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Comment & Response
June 2, 2021

Concerns About Pediatric Opioid Prescribing Guidelines—Reply

Author Affiliations
  • 1Division of Pediatric Surgery, Children’s Hospital Los Angeles, Los Angeles, California
  • 2Department of Surgery, Keck School of Medicine of the University of Southern California, Los Angeles
  • 3Department of Preventive Medicine, University of Southern California, Los Angeles
  • 4Division of Pain Medicine, Department of Anesthesiology and Critical Care Medicine, Children’s Hospital Los Angeles, Los Angeles, California
JAMA Surg. 2021;156(9):892-893. doi:10.1001/jamasurg.2021.2087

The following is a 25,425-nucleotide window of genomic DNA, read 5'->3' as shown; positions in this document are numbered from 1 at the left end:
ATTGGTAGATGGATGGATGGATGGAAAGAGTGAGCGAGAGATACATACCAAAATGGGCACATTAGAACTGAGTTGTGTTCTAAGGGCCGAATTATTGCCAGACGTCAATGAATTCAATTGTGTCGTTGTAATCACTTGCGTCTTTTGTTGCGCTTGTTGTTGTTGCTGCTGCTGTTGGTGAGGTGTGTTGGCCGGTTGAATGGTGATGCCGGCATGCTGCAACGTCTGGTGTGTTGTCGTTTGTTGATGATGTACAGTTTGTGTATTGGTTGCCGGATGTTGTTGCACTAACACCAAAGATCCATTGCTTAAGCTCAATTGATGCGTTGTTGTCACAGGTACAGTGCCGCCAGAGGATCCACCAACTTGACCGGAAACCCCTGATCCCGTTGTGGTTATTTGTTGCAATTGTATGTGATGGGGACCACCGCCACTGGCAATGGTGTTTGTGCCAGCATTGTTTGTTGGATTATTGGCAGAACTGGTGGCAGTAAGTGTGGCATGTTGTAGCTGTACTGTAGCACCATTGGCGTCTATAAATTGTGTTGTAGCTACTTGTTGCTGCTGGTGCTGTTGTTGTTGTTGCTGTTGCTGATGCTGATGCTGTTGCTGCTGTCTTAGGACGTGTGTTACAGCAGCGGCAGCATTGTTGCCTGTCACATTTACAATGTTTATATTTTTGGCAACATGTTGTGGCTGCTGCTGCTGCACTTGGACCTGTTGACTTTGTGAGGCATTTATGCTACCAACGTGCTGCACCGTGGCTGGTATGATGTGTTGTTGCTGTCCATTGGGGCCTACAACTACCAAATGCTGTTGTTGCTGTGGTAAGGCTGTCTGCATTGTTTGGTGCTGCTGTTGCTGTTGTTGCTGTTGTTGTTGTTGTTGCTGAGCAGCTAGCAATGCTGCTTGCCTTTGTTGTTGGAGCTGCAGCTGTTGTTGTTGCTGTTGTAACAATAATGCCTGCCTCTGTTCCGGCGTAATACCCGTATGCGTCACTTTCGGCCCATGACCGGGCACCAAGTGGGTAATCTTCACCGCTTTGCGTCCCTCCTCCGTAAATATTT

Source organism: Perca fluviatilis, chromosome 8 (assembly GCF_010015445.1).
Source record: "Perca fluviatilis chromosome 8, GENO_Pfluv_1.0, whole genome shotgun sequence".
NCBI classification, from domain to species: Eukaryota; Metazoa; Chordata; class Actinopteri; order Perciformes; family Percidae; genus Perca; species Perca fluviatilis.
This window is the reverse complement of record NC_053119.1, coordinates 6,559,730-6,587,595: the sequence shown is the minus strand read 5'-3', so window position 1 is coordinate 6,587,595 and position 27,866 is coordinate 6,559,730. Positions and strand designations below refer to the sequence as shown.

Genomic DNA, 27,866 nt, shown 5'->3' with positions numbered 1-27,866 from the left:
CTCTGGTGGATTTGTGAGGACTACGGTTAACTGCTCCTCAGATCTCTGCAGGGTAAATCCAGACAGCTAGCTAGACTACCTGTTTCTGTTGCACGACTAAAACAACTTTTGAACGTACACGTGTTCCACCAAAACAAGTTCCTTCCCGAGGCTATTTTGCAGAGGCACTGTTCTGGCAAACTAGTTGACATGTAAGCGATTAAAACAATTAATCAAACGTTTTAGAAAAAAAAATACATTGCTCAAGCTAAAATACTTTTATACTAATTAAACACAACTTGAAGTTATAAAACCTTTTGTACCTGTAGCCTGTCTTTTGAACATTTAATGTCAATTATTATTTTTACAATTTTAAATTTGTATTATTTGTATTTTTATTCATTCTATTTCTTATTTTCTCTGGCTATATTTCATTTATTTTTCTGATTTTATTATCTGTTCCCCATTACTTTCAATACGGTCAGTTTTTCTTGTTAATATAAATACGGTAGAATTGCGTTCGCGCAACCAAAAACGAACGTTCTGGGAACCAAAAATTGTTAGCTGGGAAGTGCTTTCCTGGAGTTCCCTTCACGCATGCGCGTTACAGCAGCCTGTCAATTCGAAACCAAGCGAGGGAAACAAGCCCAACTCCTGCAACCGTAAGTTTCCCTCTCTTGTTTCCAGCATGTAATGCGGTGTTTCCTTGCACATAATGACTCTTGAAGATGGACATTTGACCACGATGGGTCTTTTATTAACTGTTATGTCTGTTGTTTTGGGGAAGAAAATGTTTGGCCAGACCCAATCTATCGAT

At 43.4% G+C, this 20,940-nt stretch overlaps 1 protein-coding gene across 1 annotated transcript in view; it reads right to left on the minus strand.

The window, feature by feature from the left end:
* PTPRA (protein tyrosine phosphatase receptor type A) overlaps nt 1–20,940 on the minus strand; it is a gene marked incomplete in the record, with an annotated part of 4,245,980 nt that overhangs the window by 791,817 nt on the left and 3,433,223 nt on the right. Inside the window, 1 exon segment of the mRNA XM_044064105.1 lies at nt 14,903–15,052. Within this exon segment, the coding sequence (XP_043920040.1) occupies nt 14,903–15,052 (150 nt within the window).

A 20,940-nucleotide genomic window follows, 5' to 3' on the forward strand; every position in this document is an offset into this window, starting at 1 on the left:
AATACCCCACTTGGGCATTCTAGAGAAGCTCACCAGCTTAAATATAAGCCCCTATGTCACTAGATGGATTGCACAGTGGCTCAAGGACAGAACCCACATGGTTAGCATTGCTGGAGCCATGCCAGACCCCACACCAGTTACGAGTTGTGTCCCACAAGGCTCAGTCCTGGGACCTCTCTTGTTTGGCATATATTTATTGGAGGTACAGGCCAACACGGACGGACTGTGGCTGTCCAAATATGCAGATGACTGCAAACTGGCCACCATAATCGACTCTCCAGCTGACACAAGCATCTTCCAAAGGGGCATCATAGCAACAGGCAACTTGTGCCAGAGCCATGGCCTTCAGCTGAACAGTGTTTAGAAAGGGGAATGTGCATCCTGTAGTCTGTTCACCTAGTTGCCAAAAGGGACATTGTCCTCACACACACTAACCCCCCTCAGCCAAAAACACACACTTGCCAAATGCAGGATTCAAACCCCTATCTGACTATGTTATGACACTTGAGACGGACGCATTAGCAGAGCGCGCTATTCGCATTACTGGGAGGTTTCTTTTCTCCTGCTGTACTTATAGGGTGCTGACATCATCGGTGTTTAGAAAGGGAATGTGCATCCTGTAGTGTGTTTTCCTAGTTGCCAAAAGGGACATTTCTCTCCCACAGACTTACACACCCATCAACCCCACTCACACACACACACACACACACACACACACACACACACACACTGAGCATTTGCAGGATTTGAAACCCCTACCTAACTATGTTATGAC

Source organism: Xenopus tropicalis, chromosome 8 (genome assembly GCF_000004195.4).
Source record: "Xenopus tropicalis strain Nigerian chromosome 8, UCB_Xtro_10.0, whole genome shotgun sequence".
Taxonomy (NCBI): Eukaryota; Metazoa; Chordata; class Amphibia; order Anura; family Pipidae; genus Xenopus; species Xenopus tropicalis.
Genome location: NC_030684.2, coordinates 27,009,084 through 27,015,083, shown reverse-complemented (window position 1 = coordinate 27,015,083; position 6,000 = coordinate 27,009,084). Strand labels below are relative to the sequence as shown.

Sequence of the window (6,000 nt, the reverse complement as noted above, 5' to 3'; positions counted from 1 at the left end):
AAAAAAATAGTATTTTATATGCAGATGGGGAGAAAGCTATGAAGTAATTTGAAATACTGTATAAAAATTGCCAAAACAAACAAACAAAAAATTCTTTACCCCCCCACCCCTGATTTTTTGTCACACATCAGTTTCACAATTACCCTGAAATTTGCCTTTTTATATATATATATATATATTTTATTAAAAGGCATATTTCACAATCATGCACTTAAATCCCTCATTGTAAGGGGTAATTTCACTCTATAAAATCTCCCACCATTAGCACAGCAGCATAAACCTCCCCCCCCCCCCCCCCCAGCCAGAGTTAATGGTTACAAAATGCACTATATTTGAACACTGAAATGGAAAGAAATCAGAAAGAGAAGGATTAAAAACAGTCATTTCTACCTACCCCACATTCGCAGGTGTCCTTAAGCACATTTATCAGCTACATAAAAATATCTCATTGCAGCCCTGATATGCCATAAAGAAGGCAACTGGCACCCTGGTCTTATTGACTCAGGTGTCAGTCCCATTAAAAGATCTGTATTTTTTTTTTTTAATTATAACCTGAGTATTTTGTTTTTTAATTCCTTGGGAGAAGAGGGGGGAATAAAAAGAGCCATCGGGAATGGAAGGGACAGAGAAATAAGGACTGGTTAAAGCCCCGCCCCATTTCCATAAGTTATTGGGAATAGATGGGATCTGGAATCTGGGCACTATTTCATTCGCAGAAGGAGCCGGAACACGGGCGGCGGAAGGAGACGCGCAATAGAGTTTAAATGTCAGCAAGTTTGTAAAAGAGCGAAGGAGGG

In Reply We thank Agarwal et al for their comments as several important points were raised in their Letter to the Editor. We agree that it would be concerning to emphasize avoiding opioids altogether. However, this concern misrepresents our article and guidelines.1 Throughout the article, we clearly state the need to recognize opioid-related risks, maximize nonopioid regimens, and educate families appropriately.1 Rather than suggesting opioid avoidance, we advocate for an evidence-based approach to alternative pain strategies with the goal of minimizing opioid-related risks. As the opioid epidemic is largely limited to the United States, the majority of cited research was conducted in the US, and the project was supported by the American Pediatric Surgical Association; care should be taken to appropriately apply these guidelines in settings outside of those reviewed.

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